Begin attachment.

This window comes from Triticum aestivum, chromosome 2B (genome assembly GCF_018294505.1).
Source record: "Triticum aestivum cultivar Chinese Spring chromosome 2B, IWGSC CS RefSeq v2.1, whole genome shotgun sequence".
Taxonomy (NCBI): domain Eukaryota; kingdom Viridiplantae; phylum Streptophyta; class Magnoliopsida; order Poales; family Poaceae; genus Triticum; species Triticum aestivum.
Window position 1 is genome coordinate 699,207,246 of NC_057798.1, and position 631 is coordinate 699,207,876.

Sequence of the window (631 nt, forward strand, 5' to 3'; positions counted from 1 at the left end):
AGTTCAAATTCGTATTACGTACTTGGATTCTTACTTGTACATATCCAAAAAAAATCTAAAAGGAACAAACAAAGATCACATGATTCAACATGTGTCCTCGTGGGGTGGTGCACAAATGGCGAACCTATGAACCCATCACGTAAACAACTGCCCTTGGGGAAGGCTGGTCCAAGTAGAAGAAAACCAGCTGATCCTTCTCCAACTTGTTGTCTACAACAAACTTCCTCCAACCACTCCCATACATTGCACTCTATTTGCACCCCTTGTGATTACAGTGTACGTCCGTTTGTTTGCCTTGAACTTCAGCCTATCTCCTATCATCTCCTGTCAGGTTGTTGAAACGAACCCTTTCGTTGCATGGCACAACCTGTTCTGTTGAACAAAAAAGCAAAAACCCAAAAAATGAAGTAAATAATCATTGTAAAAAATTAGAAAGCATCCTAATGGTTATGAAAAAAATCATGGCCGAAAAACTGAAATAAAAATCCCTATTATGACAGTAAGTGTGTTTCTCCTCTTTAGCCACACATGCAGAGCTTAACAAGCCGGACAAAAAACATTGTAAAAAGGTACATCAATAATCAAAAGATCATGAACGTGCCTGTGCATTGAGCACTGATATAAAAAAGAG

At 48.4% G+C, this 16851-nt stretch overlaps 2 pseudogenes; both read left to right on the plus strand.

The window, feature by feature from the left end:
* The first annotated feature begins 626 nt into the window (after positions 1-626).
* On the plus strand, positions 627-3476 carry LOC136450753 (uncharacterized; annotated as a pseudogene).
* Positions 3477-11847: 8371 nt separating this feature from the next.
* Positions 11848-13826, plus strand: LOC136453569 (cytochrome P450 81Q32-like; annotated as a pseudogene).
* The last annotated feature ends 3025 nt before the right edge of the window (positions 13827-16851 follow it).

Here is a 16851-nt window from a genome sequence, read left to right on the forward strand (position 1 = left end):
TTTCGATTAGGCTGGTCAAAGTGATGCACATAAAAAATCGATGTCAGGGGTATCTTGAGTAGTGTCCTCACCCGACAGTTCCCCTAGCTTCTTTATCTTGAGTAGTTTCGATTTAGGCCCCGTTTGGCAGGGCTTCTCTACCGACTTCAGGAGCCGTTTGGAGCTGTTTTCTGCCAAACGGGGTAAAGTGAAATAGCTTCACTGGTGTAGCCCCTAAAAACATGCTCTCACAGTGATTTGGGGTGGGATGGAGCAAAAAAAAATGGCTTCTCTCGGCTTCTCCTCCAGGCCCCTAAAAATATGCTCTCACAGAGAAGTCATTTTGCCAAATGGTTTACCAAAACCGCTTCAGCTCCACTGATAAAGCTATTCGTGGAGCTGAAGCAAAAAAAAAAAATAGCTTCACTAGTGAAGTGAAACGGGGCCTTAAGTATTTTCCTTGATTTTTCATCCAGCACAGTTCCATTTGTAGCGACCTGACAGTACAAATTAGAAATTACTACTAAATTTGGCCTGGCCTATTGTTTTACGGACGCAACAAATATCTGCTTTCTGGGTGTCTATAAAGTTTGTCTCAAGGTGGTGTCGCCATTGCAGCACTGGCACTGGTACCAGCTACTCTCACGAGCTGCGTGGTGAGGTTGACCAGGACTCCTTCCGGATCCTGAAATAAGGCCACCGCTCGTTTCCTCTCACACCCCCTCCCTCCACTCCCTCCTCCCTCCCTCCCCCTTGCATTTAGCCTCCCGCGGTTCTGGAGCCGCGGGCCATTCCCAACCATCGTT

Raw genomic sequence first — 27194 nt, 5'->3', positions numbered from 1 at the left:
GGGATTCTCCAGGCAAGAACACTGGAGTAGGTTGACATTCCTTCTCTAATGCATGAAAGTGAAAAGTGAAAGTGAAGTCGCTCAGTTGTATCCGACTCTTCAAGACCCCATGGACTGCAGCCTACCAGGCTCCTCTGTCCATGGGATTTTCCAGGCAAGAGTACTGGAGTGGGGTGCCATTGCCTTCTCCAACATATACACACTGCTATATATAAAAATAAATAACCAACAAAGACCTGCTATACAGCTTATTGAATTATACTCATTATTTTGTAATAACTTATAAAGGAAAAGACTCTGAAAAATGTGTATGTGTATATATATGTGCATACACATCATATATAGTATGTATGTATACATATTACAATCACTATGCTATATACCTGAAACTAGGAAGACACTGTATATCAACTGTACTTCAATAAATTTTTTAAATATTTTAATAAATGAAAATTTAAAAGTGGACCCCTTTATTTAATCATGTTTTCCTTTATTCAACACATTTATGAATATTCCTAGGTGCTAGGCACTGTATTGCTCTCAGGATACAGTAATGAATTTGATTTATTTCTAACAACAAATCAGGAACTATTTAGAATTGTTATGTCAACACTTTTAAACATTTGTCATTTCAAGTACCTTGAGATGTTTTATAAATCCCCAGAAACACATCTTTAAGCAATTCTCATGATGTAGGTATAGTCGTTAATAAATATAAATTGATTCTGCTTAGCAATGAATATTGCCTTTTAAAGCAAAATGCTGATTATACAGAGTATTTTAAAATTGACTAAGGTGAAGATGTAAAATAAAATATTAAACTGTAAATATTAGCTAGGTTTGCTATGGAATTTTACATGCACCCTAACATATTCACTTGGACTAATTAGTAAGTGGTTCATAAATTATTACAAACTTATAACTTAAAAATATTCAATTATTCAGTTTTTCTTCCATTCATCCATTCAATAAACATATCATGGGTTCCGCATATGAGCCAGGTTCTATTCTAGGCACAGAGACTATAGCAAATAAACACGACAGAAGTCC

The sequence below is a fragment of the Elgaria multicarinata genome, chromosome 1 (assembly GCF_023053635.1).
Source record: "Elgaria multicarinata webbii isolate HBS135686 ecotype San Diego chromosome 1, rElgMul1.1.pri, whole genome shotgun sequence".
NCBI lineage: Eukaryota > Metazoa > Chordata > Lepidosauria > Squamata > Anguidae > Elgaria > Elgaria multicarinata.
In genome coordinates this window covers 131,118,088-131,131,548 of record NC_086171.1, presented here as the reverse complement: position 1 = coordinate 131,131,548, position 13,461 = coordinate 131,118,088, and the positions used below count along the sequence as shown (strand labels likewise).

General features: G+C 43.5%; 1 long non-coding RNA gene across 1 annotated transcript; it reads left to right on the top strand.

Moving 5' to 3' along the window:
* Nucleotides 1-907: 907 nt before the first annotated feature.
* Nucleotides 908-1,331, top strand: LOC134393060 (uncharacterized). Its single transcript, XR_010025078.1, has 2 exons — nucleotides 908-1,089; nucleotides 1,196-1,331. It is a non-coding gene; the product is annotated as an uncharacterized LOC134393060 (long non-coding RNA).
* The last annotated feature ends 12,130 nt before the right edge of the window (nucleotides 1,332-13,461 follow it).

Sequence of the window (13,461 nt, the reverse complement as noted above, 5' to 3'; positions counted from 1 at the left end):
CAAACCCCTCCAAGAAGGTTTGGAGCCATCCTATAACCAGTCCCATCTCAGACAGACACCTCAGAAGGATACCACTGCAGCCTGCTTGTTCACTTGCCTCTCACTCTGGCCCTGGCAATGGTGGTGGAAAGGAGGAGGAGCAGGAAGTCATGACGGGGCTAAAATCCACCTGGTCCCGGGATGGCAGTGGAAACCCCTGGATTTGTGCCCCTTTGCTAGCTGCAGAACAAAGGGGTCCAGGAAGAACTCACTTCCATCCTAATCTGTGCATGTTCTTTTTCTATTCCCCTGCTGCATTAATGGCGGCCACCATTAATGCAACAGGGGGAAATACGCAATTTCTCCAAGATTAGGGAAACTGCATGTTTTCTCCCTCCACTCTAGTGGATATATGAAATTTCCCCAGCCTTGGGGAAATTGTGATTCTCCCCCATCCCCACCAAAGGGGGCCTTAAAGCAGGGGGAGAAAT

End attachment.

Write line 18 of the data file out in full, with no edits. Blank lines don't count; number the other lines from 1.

The sequence below is a fragment of the Elgaria multicarinata genome, chromosome 1 (assembly GCF_023053635.1).